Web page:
“A small brand with big ideas,” Indigofera Prima Jeans is pure dedication to quality, detail, and craftmansship with disregard of what’s in fashion. Even though you may not notice it right away, a pair of Indigofera jeans is no ordinary jean and it requires a bit of denim knowledge to truly appreciate their qualities. Launched in the spring of 2009 as the vision of the dream jean of the two founders, Mats Andersson and Johan Söderlund. Both have been working in the denim industry for decades and their combined knowledge and expertise is hard to match. Old-fashioned quality, nostalgia and enduring workmanship pervade the young brand’s history.

The most exciting thing about Indigofera is that Mats and Johan take fabrics to a whole new level. They take pride in spending months and years working closely with both European and Japanese denim mills in developing the unique Indigofera weaves – something not even the major brands to. This allows them to influence the distinctive look, the fading and the quality of their fabrics down to the very last thread. The name is a tribute to the indigo colour, Indigofera being the genus (family) of flowering plants from which you make natural indigo; the very essence of jeans and denim manufacturing. Natural indigo dying is an almost forgotten art (at least in Europe) and the intricate and challenging journey from plant to dyestuff to blue jeans makes this traditional method extremely exclusive, and rather expensive.

This is the entry price Indigofera fabric, no. 44. Mats and Johan set out to develop a premium fabric at a reasonable retail price. Inspired by the hairy 70s Levi’s fabrics, Hairy Bastard as they sometimes call it has a slight grey cast and a lot of white nips from the open-end weft that is a little more loosely spun compared to the ring-spun warp. They struggled to get it right for two years. The fabric is proof that denims don’t have to be selvage and it can be equally interesting with high quality wide loom fabrics that are made of the highest quality threads obtainable.

WELL WORTH A READ >  Brand Profile: The Flat Head

Another non-selvage fabric, no. 45 – this one is hand-dipped. Everything is sewn in Portugal.

This worn in pair was brought in to the Burg & Schild guys in Berlin by a customer who just needed a new pair. He had customised the jeans with extra belt loops on the back.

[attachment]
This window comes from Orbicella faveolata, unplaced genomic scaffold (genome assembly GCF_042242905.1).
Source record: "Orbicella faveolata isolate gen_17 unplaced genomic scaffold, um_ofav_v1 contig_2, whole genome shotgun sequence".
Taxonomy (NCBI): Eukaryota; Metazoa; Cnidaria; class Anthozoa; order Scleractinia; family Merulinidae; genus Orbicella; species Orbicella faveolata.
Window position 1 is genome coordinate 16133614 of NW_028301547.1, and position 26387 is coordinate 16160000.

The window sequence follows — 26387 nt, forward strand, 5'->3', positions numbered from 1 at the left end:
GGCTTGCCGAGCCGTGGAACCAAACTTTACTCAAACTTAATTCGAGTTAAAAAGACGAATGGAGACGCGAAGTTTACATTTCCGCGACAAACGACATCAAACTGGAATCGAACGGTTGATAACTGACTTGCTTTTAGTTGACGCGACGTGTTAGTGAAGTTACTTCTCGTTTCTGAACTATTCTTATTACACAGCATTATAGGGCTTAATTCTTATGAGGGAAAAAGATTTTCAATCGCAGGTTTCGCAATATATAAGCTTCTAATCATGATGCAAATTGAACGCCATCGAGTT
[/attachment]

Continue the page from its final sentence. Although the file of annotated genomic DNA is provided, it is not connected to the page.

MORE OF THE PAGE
The broken twill is inspired by its origin, the classic Wrangler denims from the 60s. When it comes to the question of chain stitched or lock stitched hems, Mats argues that even though it’s admirable when the hem is all roped up the chain easily rips (allegedly), and if you live in Europe or outside any major city you’ll probably also have a hard time finding someone that can redo the chain stitch if you decide to have the jeans shorten.

This is their no. 11 Roswell Heavy European selvage, the one on top is a pre-wash.

The Indigofera no. 9 Japanese selvage has a very tight construction, it’s super dark and bleeds indigo like crazy. The jean on top is worn in from dry (it’s the one from the child poster).

This fall, a new 16 oz. Shrink to Prima Fit denim developed with their Japanese mill will hit the stores. It’s available in the regular Clint and the loose Kirk fits. Mats has worked with Levi’s and knows all about the difficulties of finding the right shrink-to-fit, but he promises that these will fit perfectly (prima) once they’re shrunk.

During the past two winters of the northern hemisphere, Mats has “gone surfing” and he was inspired to make shirts like the one below. This is what many Aloha shirts turned out like when American troops during WWII went on shore leave in exotic distination and had shirts sewn from rice bags.

WELL WORTH A READ >  Brand Profile: HANSEN

For the most parts, Mats and Johan also develop the fabrics for the tops themselves. This flannel shirt is already a Indigofera classic. The fabric was developed in collaboration with their Japanese mill, it’s indigo dyed and woven on the old narrow looms.

An alternate take of the two pocket pleated denim jacket.

It should be clear now, the Indigofera guys love to experiment. One of their most recent projects is using woad to dye T-shirts, beanies, soap and towels. Woad is a blue dyestuff that was used in Europe before indigo arrived from the fast east a couple hundred years ago, and since then woad almost disappeared. Woad is comparable to natural indigo and has the same characteristics and similarly it fades beautifully. The Indigofera woad soap will give you a little bit of a blue shimmer in case you want to even out the blue colour of your indigo bled thighs.

Belts are made in England and retail from €99.

Indigofera is also famously known for their woolen blankets.

To find your local retailer send an e-mail to Indigofera directly at [email protected].

Words by Thomas Bojer.

Join In & Comment

comments

No more articles
X